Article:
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Beta-carotene supplementation for patients with low baseline levels and decreased risks of total and prostate carcinoma.

Abstract

BACKGROUND

The Physicians' Health Study was a randomized, double-blind, placebo-controlled trial using a 2x2 factorial design including supplementation with beta-carotene (50 mg every other day) in the primary prevention of cancer among 22,071 U.S. male physicians ages 40-84 years at randomization. Before randomization, the authors collected baseline blood specimens to determine whether any benefit was greater among or confined to those with low baseline levels of beta-carotene.

METHODS

Baseline blood samples were collected from 14,916 participants. These samples were assayed, according to a nested case-control design, from 1439 men subsequently diagnosed with cancer over 12 years of follow-up (631 with prostate carcinoma) and 2204 controls matched by age and smoking habits.

RESULTS

Men in the lowest quartile for plasma beta-carotene at baseline had a marginally significant (P = 0.07) increased risk of cancer compared with those in the highest quartile (relative risk [RR] = 1.30, 95% confidence interval [CI], 0.98-1.74). Men in the lowest quartile assigned at random to beta-carotene supplementation had a possible but nonsignificant decrease in overall cancer risk (RR = 0.83, 95% CI, 0.63-1.09) compared with those assigned to placebo. This was primarily due to a significant reduction in the risk of prostate carcinoma (RR = 0.68, 95% CI, 0. 46-0.99) in this group. After the first 2 years of follow-up were excluded, the results were virtually unchanged.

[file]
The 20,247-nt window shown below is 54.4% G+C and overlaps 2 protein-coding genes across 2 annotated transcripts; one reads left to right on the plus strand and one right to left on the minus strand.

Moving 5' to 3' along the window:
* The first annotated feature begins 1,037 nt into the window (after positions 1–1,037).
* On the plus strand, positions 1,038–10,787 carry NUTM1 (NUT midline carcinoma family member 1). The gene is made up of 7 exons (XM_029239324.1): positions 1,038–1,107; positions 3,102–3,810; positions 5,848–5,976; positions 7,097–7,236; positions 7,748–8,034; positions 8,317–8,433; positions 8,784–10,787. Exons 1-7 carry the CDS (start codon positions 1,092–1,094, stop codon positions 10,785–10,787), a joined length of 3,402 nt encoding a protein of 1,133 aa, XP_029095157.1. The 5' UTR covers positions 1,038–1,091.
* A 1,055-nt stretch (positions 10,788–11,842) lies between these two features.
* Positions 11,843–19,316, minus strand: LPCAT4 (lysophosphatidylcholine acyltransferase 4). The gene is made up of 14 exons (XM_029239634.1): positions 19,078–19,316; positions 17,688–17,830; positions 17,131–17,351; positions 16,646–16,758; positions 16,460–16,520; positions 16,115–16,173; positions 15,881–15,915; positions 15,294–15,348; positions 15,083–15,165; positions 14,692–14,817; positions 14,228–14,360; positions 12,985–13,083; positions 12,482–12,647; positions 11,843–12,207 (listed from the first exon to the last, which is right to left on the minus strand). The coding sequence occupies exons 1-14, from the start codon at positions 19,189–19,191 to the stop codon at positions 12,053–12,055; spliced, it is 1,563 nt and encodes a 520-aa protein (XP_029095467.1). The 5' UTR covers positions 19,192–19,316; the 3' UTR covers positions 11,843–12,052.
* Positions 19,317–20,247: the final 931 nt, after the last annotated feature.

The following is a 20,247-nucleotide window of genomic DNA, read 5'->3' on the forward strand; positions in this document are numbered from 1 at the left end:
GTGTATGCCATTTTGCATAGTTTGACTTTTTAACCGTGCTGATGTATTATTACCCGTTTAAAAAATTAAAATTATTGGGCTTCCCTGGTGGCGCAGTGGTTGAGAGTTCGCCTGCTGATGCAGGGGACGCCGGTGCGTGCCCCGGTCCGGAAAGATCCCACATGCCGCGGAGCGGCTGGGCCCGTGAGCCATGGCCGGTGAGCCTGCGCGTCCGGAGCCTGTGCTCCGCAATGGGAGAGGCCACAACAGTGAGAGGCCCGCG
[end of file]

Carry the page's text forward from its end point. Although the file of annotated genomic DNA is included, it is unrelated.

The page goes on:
CONCLUSIONS

These prespecified subgroup analyses appeared to support the idea that beta-carotene supplementation may reduce risk of prostate carcinoma among those with low baseline levels. Further follow-up of this population will help determine whether these findings are valid.

Authors+Show Affiliations

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Division of Preventive Medicine, Department of Medicine, Brigham and Women's Hospital and Harvard Medical School, Boston, Massachusetts 02215, USA.

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Source

Cancer 86:9 1999 Nov 01 pg 1783-92

MeSH

Adult
Aged
Aged, 80 and over
Case-Control Studies
Colonic Neoplasms
Dietary Supplements
Double-Blind Method
Epidemiologic Studies
Follow-Up Studies
Humans
Lung Neoplasms
Lymphoma
Male
Melanoma
Middle Aged
Prostatic Neoplasms
Risk
Smoking
beta Carotene

Pub Type(s)

Clinical Trial
Journal Article
Randomized Controlled Trial
Research Support, U.S. Gov't, P.H.S.

Language

eng

PubMed ID

10547552

Citation

Cook, N R., et al. "Beta-carotene Supplementation for Patients With Low Baseline Levels and Decreased Risks of Total and Prostate Carcinoma." Cancer, vol. 86, no. 9, 1999, pp. 1783-92.
Cook NR, Stampfer MJ, Ma J, et al. Beta-carotene supplementation for patients with low baseline levels and decreased risks of total and prostate carcinoma. Cancer. 1999;86(9):1783-92.